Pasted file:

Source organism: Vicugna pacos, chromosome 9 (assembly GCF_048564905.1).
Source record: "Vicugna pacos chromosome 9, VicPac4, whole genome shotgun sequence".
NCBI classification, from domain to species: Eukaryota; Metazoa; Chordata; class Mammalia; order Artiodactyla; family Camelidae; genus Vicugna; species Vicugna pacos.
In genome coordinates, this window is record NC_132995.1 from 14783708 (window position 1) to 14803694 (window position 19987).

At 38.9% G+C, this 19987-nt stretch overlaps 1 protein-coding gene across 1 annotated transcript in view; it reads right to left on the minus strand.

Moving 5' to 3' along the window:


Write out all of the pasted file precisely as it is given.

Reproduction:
Source organism: Vicugna pacos, chromosome 9 (assembly GCF_048564905.1).
Source record: "Vicugna pacos chromosome 9, VicPac4, whole genome shotgun sequence".
NCBI classification, from domain to species: Eukaryota; Metazoa; Chordata; class Mammalia; order Artiodactyla; family Camelidae; genus Vicugna; species Vicugna pacos.
In genome coordinates, this window is record NC_132995.1 from 14783708 (window position 1) to 14803694 (window position 19987).

At 38.9% G+C, this 19987-nt stretch overlaps 1 protein-coding gene across 1 annotated transcript in view; it reads right to left on the minus strand.

Moving 5' to 3' along the window: